Personalized  Instruction is a flexible approach to teaching in which a teacher plans and carries out varied approaches to address content, learning processes, learning style, presentation strategies, and assessment tools.  This approach results in a more personal, proactive learning environment that is inclusive of a wide variety of learners. When teachers differentiate instruction, they provide students with the structures to maximize strengths, support stretches or needs, and experience timely remediation. This enables students to take advantage of effective learner strategies as they discover their own personal learning styles, interests, identity and needs to engage in learning. As a result, student motivation increases.
 
Few students (1% - 5%) in any given school will require more intensive interventions (Tier 3) to support their learning throughout their school career.  In most cases, this will involve an assessment of the student's significant learning needs and/or diagnosis in support of a B.C. Ministry of Education, Special Education designation.  School personnel will work closely with parents and guardians to develop Individual Education Plans (IEPs) to support the students' access to learning. Please see the section on IEPs for more details.
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Classroom Placement:
 
Throughout the spring/summer and through to the first week of September, school staff intentionally design for diverse groupings of students as they review possible school configurations (i.e. single and multi-age groupings) and class placements. Students’ strengths and stretches are thoughtfully considered during professional discussions to ensure equitable access to support and opportunities for growth. Current neuroscience research informs conversations, and takes into consideration the following five areas of child development: (1) aesthetic and artistic development, (2) emotional and social development, (3) intellectual development, (4) physical development and well-being, and (5) the development of social responsibility. It is understood that all children have strengths and bring a uniqueness to a group in a celebration of diversity.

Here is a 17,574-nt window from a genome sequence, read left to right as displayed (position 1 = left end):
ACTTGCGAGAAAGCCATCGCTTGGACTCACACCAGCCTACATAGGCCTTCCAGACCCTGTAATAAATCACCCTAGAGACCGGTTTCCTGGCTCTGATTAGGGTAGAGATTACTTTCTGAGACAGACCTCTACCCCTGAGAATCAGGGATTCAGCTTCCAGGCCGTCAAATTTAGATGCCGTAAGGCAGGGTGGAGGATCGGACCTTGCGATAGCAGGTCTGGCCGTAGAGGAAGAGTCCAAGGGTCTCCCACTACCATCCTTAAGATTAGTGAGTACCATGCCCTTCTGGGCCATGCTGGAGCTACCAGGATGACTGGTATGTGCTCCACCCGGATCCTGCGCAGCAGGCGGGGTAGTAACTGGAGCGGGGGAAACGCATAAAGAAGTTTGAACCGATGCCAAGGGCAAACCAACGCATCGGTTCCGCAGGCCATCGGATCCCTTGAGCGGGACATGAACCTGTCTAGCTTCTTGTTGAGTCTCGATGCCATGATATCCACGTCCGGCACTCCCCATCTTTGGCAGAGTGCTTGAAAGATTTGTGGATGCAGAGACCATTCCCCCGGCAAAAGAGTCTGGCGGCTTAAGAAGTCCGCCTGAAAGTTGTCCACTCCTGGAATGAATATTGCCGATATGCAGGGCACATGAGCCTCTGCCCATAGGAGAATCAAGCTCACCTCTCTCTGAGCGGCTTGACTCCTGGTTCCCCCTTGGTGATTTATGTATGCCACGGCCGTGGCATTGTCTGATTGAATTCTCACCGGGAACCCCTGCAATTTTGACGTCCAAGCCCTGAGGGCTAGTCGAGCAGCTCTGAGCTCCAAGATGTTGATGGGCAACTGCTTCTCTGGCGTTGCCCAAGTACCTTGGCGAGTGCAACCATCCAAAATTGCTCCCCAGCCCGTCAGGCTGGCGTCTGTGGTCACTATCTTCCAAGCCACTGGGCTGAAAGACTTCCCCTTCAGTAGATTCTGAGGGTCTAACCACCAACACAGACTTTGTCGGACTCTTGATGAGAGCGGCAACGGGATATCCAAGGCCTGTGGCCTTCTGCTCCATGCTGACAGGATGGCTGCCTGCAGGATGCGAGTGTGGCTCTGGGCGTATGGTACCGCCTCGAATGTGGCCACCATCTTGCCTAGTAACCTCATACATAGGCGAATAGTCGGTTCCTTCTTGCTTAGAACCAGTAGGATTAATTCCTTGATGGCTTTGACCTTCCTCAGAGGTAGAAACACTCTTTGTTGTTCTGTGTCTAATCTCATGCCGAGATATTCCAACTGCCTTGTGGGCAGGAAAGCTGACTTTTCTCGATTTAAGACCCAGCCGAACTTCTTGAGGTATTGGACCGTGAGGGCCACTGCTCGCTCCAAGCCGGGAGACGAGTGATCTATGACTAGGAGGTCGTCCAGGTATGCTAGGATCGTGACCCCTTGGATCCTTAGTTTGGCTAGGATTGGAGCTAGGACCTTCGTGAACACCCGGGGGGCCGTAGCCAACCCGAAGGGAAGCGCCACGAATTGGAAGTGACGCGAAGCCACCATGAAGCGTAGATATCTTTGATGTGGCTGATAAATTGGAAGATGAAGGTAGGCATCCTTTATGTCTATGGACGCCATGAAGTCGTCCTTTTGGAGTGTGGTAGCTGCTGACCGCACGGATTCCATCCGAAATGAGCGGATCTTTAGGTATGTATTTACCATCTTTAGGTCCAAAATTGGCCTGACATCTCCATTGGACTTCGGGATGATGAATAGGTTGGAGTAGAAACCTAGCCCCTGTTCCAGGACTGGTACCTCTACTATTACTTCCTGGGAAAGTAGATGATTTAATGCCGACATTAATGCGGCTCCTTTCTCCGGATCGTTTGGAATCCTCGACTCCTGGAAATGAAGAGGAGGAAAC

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Classroom Mapping:
 
The classroom profile meeting is an opportunity for the classroom teacher to collaborate with the School-Based Team and some members of the Inclusive Education staff to review and plan for the classroom as a community.  The classroom profile meeting is held in the fall with a possible follow-up meeting held in the winter or spring.  During the meeting:
  • global classroom strengths, interests, passions, and stretches are identified;
  • individual student strengths and stretches are identified in curricular and core competency areas; and,
  • this information is used to guide classroom instruction and schedule support from the school's support team.   
 
During this meeting, support staff explore ways to assist the classroom teacher in addressing classroom goals. For example, the team may decide that the school counsellor will support a class for six weeks to work on goal setting and increasing personal independence.   
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School-Based Teams:
 
The School-Based Team (SBT) is a strength-based problem-solving group that works with classroom teachers to develop and implement educational programs for students who need support. SBTs meet weekly at each school site. They make collaborative decisions regarding instructional interventions, behaviour support, case management, referrals for school-based supports (learning services teacher, collaborative models of support teacher, teacher librarian etc.) and district support and consultation, as needed (counsellors, speech-language pathologists, psychologists, Indigenous Support Workers, etc), and the allocation of school-based resources.
 
These teams design interventions, gather data, and make informed decisions regarding appropriate next steps.

This team meets regularly and plays a formal role as a school-based problem-solving team to:
  • assist the classroom teacher in developing and implementing instructional, environmental and/or behavioural management strategies for all students including those on an IEP;
  • problem-solve, review and/or coordinate resources and services for students within the school; and,
  • assist with access to additional resources and services in the district and/or the community, as needed (i.e., referral for Occupational Therapy services).
 
(Parents are to be notified if their child has been referred by the classroom teacher to the school-based team).
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Accessing Support for Students Through the School-Based Team:
 
If a teacher's assessment data shows a student is not responding to the universal supports and classroom instruction, the teacher begins the process of investigation and collaboration with the student's parent/guardian and school support staff to better understand the student's learning needs and how to plan for student success.